Examination of Witnesses (Questions 720-739)|
11 JUNE 2003
Q720 Lord Campbell-Savours: Mr Cridland,
what would your view be on the question of policy on that issue
of transparency? Small facilitation payments and the possibility
of a greater regime of transparency in relation to particular
Mr Cridland: We are trying to
build a construct here derived from practical experience of our
member companies. So, the experience that Andrew described is
very relevant here. On that basis, we are fully supportive of
disclosure because clearly, every time one of these payments becomes
an issue, the questions that other members of the Committee have
raised are an issue for the relevant management as to which side
of the line it falls. Therefore, there should never be a case
where this is simply dealt with with some cover-all excuse that
it is a facilitation payment. The procedure Andrew describes is
Q721 Lord Campbell-Savours: I thought
he was talking about this statement made by the Chairman.
Mr Cridland: The chief executive
of the relevant business unit, the signing off. There is usually
a cascade system of signature saying, "In the area for which
I have responsibility, I have checked what has been done and there
is no bribery."
Q722 Lord Campbell-Savours: My question
is more specific to particular contracts. Is there room there
Mr Cridland: Are you meaning public
disclosure, disclosure outside the business?
Q723 Lord Campbell-Savours: Yes,
Mr Cridland: I think we would
be prepared and happy to consider that. I think clearly it raises
a lot of issues of proportionality. If we achieve the objective
that we are seeking and we are talking about a £100 or a
£50 payment, then actually the appropriate place for that
to be dealt with is within the business unit. Where it cascades
upwards is if it influenced the size and nature of the contract
as a whole, then there would be a case for public disclosure.
At that point, to be honest, I think we would be back to the fact
that the outside of the remit are the sort of things that we consider
as facilitation payments. There is no objective in raising this
issue and I agree with Andrew in the sense that because of the
way in which the conversation has flowed, it has developed an
importance which is out of proportion to the position it has in
our evidence. There is no wish here by the CBI to use this to
drive a "coach and horses" through a position which
is that corruption is abhorrent and corporations should have management
practices that ensure that their operatives fall within the law.
Q724 Lord Campbell-Savours: However,
you have sought an exemption.
Mr Cridland: We have sought an
exemption. We seek a ministerial reassurance that criminality
will not be applied to matters of this kind on a de minimis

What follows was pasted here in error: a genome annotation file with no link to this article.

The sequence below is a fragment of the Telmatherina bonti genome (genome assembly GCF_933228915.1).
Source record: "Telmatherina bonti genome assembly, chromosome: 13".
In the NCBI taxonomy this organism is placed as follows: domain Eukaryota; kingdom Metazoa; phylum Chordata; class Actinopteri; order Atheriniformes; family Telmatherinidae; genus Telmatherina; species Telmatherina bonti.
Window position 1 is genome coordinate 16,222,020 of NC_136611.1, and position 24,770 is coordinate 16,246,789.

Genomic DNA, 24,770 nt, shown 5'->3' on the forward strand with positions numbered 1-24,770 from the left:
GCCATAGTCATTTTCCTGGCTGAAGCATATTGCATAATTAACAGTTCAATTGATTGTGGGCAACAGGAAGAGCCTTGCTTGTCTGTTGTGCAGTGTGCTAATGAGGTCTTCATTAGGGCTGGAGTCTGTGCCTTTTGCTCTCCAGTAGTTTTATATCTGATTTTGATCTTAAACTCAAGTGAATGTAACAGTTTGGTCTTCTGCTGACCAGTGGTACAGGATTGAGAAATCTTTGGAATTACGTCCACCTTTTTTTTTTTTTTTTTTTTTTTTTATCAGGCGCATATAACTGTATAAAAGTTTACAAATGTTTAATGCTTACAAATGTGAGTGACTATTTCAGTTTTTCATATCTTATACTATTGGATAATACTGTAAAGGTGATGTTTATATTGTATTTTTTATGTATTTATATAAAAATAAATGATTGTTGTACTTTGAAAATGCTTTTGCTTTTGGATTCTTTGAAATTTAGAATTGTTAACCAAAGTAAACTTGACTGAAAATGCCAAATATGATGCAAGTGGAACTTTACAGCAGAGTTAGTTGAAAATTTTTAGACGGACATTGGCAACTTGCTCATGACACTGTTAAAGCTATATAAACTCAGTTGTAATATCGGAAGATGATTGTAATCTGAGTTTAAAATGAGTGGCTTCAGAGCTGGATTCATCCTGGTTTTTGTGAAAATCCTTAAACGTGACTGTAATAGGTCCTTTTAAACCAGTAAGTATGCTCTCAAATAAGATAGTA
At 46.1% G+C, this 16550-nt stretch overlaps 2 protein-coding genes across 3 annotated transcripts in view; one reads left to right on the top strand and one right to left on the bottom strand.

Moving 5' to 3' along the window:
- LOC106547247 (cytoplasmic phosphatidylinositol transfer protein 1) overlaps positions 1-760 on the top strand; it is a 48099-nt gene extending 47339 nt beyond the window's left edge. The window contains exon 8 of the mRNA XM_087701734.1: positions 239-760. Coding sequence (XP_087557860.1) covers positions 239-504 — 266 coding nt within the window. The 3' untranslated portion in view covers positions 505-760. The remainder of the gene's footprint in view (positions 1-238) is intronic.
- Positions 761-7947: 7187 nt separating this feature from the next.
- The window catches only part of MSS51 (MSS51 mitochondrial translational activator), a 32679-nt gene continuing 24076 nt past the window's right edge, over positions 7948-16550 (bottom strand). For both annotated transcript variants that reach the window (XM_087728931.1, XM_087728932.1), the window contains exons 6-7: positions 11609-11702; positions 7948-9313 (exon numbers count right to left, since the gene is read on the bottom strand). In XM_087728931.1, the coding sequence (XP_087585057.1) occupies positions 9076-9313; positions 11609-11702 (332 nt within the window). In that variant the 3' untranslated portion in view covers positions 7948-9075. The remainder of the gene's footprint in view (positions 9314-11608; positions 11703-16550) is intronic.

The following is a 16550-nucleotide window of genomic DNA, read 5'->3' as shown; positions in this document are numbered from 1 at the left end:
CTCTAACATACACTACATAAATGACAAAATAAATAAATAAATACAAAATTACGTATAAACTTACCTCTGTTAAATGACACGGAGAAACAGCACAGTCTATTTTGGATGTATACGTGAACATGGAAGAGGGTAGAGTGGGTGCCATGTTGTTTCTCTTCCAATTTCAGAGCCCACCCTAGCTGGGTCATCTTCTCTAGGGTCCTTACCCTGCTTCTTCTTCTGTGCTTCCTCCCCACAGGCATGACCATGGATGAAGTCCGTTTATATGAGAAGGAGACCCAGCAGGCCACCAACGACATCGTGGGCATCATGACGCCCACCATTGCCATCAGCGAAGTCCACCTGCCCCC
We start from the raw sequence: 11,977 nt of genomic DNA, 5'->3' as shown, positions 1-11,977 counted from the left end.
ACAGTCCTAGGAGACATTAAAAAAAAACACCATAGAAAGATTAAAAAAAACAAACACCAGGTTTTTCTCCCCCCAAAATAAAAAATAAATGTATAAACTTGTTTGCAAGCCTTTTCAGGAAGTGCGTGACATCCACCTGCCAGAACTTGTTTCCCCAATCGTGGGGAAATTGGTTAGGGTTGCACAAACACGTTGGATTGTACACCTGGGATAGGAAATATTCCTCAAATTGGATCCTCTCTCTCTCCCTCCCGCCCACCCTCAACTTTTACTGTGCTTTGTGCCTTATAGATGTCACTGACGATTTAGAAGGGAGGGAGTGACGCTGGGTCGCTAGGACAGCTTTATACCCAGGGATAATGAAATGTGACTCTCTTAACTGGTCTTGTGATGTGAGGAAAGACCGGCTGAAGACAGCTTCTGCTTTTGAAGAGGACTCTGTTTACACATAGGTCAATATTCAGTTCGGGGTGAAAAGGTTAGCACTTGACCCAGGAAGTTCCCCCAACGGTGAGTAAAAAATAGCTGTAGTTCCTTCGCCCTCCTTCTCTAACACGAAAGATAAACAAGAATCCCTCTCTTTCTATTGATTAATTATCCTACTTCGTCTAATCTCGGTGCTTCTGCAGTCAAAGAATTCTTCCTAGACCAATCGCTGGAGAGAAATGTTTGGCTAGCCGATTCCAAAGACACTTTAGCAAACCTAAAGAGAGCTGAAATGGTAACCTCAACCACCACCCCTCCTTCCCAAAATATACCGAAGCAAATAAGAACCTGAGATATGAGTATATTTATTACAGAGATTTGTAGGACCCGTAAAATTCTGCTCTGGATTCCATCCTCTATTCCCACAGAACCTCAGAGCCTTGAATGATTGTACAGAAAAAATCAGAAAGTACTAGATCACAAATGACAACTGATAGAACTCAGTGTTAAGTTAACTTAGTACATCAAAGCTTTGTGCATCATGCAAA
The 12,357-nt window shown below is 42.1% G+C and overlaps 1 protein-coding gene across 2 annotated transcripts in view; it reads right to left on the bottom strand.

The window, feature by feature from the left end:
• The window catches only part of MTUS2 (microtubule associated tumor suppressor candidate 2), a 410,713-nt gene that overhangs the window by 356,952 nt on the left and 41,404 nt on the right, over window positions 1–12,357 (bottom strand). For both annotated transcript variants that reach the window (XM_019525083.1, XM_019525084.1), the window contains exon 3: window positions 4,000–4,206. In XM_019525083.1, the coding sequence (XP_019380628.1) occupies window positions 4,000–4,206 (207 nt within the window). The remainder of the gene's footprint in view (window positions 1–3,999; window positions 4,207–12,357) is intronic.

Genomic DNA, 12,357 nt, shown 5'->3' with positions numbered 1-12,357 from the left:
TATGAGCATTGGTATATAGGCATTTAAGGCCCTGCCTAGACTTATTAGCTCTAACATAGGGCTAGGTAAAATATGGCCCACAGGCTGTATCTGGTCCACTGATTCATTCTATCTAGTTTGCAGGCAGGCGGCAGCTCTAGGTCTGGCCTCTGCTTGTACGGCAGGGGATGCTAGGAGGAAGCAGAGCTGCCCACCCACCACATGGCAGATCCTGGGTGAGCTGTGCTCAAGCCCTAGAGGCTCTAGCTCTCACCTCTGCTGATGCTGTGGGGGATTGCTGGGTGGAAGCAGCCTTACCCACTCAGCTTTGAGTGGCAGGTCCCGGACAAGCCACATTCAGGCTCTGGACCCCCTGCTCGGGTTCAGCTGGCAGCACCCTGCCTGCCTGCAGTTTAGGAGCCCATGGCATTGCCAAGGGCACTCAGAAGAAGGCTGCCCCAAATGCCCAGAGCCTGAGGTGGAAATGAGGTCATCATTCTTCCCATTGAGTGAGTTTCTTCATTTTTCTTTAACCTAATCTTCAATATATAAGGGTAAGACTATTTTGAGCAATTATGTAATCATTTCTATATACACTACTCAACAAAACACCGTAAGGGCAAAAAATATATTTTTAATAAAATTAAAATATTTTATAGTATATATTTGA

Q725 Chairman: It is one thing for
management to have to decide whether something is an acceptable
facilitation payment is good business, good management. It is
a different problem when the jury has to decide whether a facilitation
payment is in fact corrupt.
Mr Cridland: Yes.
Q726 Chairman: That is a very different
sort of question because the act has to cover both.
Mr Cridland: Indeed, forgive me,
and that is why we believe that this matter needs explicit coverage
in one way or another in statute or the process of statute.
Q727 Lord Carlisle of Bucklow: In
your paper, you argued very persuasively for the fact that there
should be exemptions not only for facilitation payments but also
for corporate hospitality, for promotional functions and for offset
payments. Yet, when we look at the individual ones, for example,
we have looked at the question of facilitation payments, I think
you will agree that one immediately runs into definition difficulties
in defining what is a facilitation payment. If instead we took
the other view which you commend and put the word "improper"
before the word "advantage", would that not cover all
the things you are concerned about and do you actually think yourselves
that either a prosecutor, a juror or a businessman would have
any difficulty in understanding what the word "improper"
Mr Cridland: We believe that using
the word "improper" would considerably strengthen the
Bill and considerably aid in its understanding particularly in
the lay community. I think we go beyond that to say that some
of the specific matters need dealing with more clearly than have
been dealt with to date. We leave it to yourselves to design a
way in which to do that.
Q728 Chairman: You said that your
task is to solve the problem. Do not feel reluctant to suggest
definitions in drafting if you have ideas in your mind. We should
be only too glad to hear them.
Mr Cridland: I am trying to give
perhaps too clever an answer and say that we would like our cake
and eat it. We would like "improper" and we would also
like some of these matters clarified either by exemption or by
Q729 Lord Carlisle of Bucklow: But
Mr Berkeley himself said that there would be difficulty writing
into a Bill a quantitative test.
Mr Cridland: We are not saying
Q730 Lord Carlisle of Bucklow: I
have faith enough in juries to believe that, if you ask a jury
a question, "Was that payment improper?" they will know
what is meant by that. They will know whether it was improper
when it was £100,000 as against £50. I just wondered
whether in fact that sort of approach would meet many of your
problems under this Bill.
Mr Cridland: It would certainly
go a long way. I think that we would need to consult further as
to whether our member organisations felt that the Bill that might
result from your deliberations better satisfied them. At the moment,
I have to say that there is a relatively high level of concern
about the inadequacies of the Bill and therefore we are seeking
to build in as much reassurance and confidence building as we
can. We would be very happy to present a slightly different Bill
to the membership and see if it passes their test of clarity and
Chairman: Just before you come on to
another matter, Mr Stinchcombe, do you want to pursue anything
else? I know that you wanted to pick up on this point.
Q731 Mr Stinchcombe: Very interestingly,
you have used the word "improper" as part of the inflection
of the meaning of the words "corruption" and "corruptly".